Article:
Peace culture and Culture of peace are two different things. Let see the details as mention below.
Peace is social health. Your body is made up of 60 trillion cells, as well as vast numbers of organisms that don’t even share your DNA. When all those cells and organisms are getting sufficient nutrition, clean water, and sanitation services in an environment that allows them to perform their proper functions, we call that health. Societies are healthy to the extent that their members (99%, not just 1%) have nutrition, clean water, and supportive environments.
Our current war culture is structured by the competitive effort to make oneself or one’s subgroup healthy and happy (comfortable, secure, etc.). Most of us engage wholeheartedly in this competition without considering how we affect folks around us, those across the tracks, and the Earth as a whole. Peace culture starts with the intention to restore our entire planet and everyone on it (including our plant and animal neighbors) to good health. The shared goal in a peace culture is sustainable universal wellbeing.
The distinguishing characteristic of a war culture is the acceptance of violence as an appropriate, legitimate or at least an unavoidable method of intergroup conflict resolution. Peace culture, by definition, does not accept group-on-group violence (war). The belief that violence, though bad, is good when good guys use it against bad guys, is the primary reason the war culture remains dominant. Until the human family abandons this belief, we will continue to be ruled by leaders skilled in the arts of lying, cheating, stealing, trickery, and violence. As long as resolutions determined by violence are accepted, violence will always win. Where winning by violence is accepted, all is fair.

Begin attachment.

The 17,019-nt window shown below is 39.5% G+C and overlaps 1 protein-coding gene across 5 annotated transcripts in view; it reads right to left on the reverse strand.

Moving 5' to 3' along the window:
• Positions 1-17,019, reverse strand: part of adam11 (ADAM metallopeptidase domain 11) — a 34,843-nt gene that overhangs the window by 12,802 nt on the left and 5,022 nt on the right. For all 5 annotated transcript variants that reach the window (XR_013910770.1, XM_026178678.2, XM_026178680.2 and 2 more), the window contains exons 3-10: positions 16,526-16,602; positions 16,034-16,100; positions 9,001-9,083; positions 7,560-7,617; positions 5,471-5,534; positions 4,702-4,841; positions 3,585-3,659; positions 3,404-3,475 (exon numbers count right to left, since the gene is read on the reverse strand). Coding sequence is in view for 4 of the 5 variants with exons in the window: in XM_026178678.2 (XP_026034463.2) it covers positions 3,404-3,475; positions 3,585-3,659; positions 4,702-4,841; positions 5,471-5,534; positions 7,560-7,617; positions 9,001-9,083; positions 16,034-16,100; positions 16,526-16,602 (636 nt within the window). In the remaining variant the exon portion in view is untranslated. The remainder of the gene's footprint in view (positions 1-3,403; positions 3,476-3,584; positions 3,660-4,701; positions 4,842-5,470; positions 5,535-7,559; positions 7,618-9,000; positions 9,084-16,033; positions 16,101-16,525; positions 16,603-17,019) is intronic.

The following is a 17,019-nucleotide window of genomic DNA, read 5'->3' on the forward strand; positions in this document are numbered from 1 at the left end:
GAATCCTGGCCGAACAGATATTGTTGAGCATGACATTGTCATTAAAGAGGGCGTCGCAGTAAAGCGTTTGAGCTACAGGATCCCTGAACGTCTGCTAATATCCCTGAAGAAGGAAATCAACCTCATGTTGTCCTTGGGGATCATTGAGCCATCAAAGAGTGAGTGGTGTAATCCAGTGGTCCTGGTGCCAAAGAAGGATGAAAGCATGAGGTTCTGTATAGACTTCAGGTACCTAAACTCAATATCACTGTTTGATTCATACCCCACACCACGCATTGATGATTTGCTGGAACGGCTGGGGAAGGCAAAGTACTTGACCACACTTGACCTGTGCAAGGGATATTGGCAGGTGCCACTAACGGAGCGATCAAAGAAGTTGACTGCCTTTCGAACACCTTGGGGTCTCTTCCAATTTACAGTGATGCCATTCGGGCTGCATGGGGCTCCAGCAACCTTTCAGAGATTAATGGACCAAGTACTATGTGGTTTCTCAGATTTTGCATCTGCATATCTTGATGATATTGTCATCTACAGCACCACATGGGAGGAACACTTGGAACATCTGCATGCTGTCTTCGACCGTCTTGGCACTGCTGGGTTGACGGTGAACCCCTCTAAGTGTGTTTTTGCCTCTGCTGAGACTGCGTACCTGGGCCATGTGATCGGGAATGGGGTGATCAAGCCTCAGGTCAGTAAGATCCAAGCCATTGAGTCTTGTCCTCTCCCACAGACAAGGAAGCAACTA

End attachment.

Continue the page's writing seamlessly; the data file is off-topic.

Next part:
Culture of Peace
A culture of peace is an integral approach to preventing violence and violent conflicts, and an alternative to the culture of war and violence based on education for peace, the promotion of sustainable economic and social development, respect for human rights, equality between women and men, democratic participation, tolerance, the free flow of information and disarmament.
• Respect the life and dignity of each human being without discrimination or prejudice;
• Practise active nonviolence, rejecting violence in all its forms: physical, sexual, psychological, economic and social, in particular towards the most deprived and vulnerable such as children and adolescents;
• Share the time and material resources in a spirit of generosity to put an end to exclusion, injustice and political and economic oppression;
• Defend freedom of expression and cultural diversity, giving preference always to dialogue and listening without engaging in fanaticism, defamation and the rejection of others;
• Promote consumer behaviour that is responsible and development practices that respect all forms of life and preserve the balance of nature on the planet;
• Contribute to the development of my community, with the full participation of women and respect for democratic principles, in order to create together new forms of solidarity;
Culture and heritage are important assets to strengthen democracy
The importance of culture and heritage in sustaining local and regional economies, improving co-operation with communities and strengthening democracy in a global citizenship. “Decision-makers in the public and private sectors should be sensitive to the value of cultural heritage, ‘an asset for Global economies and societies.